The cybersecurity mess on the White House front steps

By Byron Acohido (

If President Obama thinks fixing the broken U.S. economy is a challenge, and ending the ground wars in the Middle East a conundrum, wait until he gets around to tackling cybersecurity.
Obama must reverse the abject lack of any sort of meaningful coordinated defense against intensifying and overlapping cyber attacks [] on U.S. citizens, businesses, schools, hospitals, governments and military from unseen enemies.

If President Obama thinks fixing the broken U.S. economy is a challenge, and ending the ground wars in the Middle East a conundrum, wait until he gets around to tackling cybersecurity.

Obama must reverse the abject lack of any sort of meaningful coordinated defense against intensifying and overlapping cyber attacks [] on U.S. citizens, businesses, schools, hospitals, governments and military from unseen enemies.

Yet when the president is finally ready to turn his attention to cybersecurity, he will benefit from important groundwork laid down by a small cadre of concerned  lawmakers, bureaucrats, military leaders and corporate executives who fully grasp how chaotically out-of-control cyber intrusions have become.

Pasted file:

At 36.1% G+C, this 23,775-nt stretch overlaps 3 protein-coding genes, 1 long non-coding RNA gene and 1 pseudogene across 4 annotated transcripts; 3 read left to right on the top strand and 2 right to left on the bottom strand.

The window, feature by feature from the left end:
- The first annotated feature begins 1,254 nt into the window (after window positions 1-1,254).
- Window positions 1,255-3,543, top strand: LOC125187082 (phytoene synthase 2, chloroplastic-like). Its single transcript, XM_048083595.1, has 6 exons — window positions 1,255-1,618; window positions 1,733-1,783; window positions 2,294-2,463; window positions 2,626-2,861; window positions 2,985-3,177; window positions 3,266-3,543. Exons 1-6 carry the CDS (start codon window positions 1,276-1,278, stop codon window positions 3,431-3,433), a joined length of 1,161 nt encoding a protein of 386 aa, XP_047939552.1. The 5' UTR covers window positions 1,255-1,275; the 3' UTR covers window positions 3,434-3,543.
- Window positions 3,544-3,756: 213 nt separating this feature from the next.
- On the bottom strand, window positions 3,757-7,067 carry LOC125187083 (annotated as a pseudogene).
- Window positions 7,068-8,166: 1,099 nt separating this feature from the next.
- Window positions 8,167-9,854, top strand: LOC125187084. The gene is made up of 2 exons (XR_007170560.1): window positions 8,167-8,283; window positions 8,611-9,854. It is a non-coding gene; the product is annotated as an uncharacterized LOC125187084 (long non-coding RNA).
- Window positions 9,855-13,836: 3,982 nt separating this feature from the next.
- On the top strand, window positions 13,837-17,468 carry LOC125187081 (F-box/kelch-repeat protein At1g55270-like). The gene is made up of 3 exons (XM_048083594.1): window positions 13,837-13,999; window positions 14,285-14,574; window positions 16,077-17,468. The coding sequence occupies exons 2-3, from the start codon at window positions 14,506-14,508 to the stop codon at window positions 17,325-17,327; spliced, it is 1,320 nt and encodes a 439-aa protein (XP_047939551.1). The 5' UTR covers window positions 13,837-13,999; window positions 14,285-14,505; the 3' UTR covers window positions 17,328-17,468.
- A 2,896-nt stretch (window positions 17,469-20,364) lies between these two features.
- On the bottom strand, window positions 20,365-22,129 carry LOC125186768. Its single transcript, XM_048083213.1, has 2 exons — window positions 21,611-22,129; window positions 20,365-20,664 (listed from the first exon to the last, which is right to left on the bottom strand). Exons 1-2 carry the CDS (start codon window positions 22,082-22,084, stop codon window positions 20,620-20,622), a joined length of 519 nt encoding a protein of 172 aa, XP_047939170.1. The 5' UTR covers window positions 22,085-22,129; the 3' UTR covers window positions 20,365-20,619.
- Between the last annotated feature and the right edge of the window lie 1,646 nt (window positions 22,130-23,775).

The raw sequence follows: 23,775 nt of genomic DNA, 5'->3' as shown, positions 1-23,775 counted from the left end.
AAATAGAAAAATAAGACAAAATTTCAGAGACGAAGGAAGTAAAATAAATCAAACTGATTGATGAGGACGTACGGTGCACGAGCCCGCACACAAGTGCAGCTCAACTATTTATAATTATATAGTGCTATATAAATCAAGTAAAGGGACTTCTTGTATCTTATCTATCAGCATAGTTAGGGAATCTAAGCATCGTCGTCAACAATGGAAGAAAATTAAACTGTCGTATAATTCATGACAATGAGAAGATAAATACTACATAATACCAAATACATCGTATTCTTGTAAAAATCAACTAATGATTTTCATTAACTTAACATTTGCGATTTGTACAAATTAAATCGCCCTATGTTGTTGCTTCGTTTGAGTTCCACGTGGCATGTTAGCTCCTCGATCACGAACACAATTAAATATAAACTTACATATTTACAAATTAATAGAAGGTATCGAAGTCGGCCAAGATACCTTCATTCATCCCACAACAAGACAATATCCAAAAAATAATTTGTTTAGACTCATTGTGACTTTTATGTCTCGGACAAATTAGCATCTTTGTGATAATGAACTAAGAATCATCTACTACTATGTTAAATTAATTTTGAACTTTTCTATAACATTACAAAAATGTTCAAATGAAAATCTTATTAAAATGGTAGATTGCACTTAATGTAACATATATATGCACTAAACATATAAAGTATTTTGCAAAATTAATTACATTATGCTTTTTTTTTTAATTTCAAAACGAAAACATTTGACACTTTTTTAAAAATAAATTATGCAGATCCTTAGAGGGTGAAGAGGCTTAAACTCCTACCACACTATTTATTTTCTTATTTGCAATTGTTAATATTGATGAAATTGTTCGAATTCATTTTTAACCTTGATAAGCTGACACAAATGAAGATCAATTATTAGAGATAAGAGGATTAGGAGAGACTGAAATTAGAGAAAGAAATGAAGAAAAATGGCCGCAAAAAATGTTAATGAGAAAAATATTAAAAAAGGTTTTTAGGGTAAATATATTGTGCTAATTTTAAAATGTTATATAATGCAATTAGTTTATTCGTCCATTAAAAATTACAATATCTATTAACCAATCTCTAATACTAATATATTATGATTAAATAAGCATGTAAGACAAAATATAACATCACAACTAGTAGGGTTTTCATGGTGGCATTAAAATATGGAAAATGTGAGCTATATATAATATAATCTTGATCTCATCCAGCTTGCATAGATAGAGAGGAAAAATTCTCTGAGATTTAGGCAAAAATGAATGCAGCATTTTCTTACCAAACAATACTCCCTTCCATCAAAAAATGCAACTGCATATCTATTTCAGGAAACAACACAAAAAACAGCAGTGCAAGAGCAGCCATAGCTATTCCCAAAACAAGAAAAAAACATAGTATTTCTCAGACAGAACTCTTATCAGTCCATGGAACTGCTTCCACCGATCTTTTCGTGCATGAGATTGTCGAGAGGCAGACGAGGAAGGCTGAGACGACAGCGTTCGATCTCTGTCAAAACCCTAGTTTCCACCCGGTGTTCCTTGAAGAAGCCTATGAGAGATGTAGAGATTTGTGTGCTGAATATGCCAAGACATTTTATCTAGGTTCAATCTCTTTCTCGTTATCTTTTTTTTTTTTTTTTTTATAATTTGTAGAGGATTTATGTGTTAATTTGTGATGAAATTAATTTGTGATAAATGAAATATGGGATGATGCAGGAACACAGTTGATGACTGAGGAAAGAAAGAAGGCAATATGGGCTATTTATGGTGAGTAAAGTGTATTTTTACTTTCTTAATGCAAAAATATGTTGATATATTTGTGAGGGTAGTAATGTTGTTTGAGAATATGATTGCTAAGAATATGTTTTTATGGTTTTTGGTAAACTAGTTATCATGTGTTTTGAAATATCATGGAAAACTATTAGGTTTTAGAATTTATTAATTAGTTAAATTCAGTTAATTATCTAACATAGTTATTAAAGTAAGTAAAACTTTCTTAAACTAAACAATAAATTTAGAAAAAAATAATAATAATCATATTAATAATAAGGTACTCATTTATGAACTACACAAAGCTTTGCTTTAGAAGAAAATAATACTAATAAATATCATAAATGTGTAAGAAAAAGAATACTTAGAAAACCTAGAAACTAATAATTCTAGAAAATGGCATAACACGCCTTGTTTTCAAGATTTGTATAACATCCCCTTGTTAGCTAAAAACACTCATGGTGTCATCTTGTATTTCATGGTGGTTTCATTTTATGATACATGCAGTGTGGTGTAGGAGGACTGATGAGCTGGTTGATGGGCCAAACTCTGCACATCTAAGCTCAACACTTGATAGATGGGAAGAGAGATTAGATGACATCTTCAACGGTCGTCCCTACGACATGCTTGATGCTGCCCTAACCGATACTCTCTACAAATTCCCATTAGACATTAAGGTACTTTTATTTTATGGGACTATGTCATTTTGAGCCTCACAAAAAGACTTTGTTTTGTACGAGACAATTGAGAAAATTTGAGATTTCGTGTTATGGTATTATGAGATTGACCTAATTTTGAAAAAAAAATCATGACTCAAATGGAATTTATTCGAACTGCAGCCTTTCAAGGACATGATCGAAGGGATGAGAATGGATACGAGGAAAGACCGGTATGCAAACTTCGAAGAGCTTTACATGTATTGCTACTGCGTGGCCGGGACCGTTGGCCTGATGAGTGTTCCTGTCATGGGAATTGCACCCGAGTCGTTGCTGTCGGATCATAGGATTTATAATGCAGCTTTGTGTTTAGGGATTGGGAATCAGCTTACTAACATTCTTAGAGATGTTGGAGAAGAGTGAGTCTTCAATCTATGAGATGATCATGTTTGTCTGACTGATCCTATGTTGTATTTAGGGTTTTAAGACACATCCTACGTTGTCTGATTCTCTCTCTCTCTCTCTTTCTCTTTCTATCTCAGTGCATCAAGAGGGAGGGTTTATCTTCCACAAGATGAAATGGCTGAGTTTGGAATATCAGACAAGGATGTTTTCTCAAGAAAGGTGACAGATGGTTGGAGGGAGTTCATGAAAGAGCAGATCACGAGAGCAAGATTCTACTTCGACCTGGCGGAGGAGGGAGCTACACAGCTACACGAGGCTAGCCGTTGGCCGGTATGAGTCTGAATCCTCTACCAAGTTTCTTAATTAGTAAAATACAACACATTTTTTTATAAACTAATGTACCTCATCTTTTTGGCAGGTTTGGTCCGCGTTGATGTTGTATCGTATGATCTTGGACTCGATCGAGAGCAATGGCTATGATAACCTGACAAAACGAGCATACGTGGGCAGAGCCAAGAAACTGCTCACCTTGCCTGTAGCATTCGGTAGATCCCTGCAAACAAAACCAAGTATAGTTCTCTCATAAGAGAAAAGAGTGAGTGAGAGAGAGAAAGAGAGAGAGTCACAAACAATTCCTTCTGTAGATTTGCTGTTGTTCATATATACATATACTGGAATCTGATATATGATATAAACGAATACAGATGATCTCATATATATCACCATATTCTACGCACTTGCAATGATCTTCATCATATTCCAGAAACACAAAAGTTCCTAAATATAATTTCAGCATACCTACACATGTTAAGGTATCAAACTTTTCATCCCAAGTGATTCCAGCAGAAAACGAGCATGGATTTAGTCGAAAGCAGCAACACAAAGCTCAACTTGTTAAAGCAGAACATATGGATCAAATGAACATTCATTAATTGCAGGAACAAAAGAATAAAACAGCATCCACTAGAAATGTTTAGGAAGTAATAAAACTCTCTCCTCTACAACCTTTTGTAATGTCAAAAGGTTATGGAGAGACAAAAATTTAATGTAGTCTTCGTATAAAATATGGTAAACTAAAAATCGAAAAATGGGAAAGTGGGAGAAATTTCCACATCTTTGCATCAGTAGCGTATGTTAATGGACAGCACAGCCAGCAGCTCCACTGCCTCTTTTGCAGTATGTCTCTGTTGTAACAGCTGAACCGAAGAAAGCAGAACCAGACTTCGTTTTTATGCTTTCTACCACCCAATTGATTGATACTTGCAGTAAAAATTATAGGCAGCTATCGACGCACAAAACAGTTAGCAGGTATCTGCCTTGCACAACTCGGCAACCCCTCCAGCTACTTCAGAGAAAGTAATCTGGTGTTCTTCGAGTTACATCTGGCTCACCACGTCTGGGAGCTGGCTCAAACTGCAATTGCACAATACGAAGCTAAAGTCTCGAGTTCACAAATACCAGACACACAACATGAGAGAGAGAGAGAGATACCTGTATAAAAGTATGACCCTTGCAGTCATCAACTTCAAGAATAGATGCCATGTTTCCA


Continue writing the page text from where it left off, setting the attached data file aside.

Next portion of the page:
This includes some key Bush appointees and supporters who pushed hard to get the 43rd president to take cybersecurity more seriously – and who will likely emerge as key operatives on the 44th president’s cybersecurity team.

At a Congressional hearing this week, NetWitness CEO Amit Yoran [], testified that the U.S. has been “experiencing a 9/11 in cyber attacks” for a number of years. “Because there is no visible catastrophic outcome, we lie in bed at night asleep without realizing how much damage is being done,” testified Yoran, a former senior Bush appointee in the Department of Homeland Security.